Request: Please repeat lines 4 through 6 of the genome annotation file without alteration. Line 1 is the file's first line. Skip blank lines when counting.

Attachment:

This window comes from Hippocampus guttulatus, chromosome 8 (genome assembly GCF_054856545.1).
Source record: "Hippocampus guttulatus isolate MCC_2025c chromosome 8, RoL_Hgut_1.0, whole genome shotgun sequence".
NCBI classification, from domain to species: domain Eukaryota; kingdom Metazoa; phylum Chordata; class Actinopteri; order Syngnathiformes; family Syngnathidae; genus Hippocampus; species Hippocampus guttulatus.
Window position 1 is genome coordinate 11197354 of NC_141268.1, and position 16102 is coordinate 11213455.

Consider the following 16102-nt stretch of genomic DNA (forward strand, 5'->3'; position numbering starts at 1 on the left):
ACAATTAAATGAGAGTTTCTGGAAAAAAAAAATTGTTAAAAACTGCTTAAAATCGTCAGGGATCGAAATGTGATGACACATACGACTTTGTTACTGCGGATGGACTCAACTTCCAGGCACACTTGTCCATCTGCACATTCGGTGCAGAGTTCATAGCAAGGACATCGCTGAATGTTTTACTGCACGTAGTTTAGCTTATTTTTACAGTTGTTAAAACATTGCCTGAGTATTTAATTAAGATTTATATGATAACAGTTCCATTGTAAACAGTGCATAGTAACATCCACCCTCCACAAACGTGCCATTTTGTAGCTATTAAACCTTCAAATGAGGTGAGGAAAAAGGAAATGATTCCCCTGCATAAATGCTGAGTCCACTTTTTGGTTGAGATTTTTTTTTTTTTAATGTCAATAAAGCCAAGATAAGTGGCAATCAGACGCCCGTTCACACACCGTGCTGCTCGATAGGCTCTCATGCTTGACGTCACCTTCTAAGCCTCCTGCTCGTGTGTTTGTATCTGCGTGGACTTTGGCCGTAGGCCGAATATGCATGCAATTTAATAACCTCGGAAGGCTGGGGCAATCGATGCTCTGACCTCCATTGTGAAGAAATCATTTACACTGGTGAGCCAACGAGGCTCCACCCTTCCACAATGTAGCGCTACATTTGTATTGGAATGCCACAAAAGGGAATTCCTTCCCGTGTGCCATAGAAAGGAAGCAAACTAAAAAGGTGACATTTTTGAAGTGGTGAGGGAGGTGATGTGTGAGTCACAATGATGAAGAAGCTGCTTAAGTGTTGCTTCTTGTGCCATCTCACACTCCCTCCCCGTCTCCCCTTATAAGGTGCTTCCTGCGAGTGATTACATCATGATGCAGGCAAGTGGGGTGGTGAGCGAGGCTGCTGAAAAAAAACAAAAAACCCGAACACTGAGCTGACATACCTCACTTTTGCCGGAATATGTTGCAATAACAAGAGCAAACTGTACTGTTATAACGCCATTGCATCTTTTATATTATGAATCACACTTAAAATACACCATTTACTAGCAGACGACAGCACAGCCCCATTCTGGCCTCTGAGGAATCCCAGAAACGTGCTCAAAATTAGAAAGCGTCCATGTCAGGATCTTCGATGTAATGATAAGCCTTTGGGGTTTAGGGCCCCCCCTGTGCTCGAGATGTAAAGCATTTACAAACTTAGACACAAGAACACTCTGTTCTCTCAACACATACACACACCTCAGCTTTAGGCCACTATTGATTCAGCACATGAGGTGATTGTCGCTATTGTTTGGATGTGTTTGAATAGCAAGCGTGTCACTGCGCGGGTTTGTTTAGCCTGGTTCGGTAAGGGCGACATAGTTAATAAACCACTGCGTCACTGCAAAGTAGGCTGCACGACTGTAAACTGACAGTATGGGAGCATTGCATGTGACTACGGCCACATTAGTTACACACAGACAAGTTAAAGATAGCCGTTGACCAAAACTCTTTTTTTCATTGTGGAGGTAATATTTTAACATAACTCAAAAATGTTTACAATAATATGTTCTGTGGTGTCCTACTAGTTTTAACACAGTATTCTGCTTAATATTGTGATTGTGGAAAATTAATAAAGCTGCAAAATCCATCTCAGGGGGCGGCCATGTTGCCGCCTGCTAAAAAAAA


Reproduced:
Window position 1 is genome coordinate 11197354 of NC_141268.1, and position 16102 is coordinate 11213455.

Consider the following 16102-nt stretch of genomic DNA (forward strand, 5'->3'; position numbering starts at 1 on the left):
ACAATTAAATGAGAGTTTCTGGAAAAAAAAAATTGTTAAAAACTGCTTAAAATCGTCAGGGATCGAAATGTGATGACACATACGACTTTGTTACTGCGGATGGACTCAACTTCCAGGCACACTTGTCCATCTGCACATTCGGTGCAGAGTTCATAGCAAGGACATCGCTGAATGTTTTACTGCACGTAGTTTAGCTTATTTTTACAGTTGTTAAAACATTGCCTGAGTATTTAATTAAGATTTATATGATAACAGTTCCATTGTAAACAGTGCATAGTAACATCCACCCTCCACAAACGTGCCATTTTGTAGCTATTAAACCTTCAAATGAGGTGAGGAAAAAGGAAATGATTCCCCTGCATAAATGCTGAGTCCACTTTTTGGTTGAGATTTTTTTTTTTTTAATGTCAATAAAGCCAAGATAAGTGGCAATCAGACGCCCGTTCACACACCGTGCTGCTCGATAGGCTCTCATGCTTGACGTCACCTTCTAAGCCTCCTGCTCGTGTGTTTGTATCTGCGTGGACTTTGGCCGTAGGCCGAATATGCATGCAATTTAATAACCTCGGAAGGCTGGGGCAATCGATGCTCTGACCTCCATTGTGAAGAAATCATTTACACTGGTGAGCCAACGAGGCTCCACCCTTCCACAATGTAGCGCTACATTTGTATTGGAATGCCACAAAAGGGAATTCCTTCCCGTGTGCCATAGAAAGGAAGCAAACTAAAAAGGTGACATTTTTGAAGTGGTGAGGGAGGTGATGTGTGAGTCACAATGATGAAGAAGCTGCTTAAGTGTTGCTTCTTGTGCCATCTCACACTCCCTCCCCGTCTCCCCTTATAAGGTGCTTCCTGCGAGTGATTACATCATGATGCAGGCAAGTGGGGTGGTGAGCGAGGCTGCTGAAAAAAAACAAAAAACCCGAACACTGAGCTGACATACCTCACTTTTGCCGGAATATGTTGCAATAACAAGAGCAAACTGTACTGTTATAACGCCATTGCATCTTTTATATTATGAATCACACTTAAAATACACCATTTACTAGCAGACGACAGCACAGCCCCATTCTGGCCTCTGAGGAATCCCAGAAACGTGCTCAAAATTAGAAAGCGTCCATGTCAGGATCTTCGATGTAATGATAAGCCTTTGGGGTTTAGGGCCCCCCCTGTGCTCGAGATGTAAAGCATTTACAAACTTAGACACAAGAACACTCTGTTCTCTCAACACATACACACACCTCAGCTTTAGGCCACTATTGATTCAGCACATGAGGTGATTGTCGCTATTGTTTGGATGTGTTTGAATAGCAAGCGTGTCACTGCGCGGGTTTGTTTAGCCTGGTTCGGTAAGGGCGACATAGTTAATAAACCACTGCGTCACTGCAAAGTAGGCTGCACGACTGTAAACTGACAGTATGGGAGCATTGCATGTGACTACGGCCACATTAGTTACACACAGACAAGTTAAAGATAGCCGTTGACCAAAACTCTTTTTTTCATTGTGGAGGTAATATTTTAACATAACTCAAAAATGTTTACAATAATATGTTCTGTGGTGTCCTACTAGTTTTAACACAGTATTCTGCTTAATATTGTGATTGTGGAAAATTAATAAAGCTGCAAAATCCATCTCAGGGGGCGGCCATGTTGCCGCCTGCTAAAAAAAA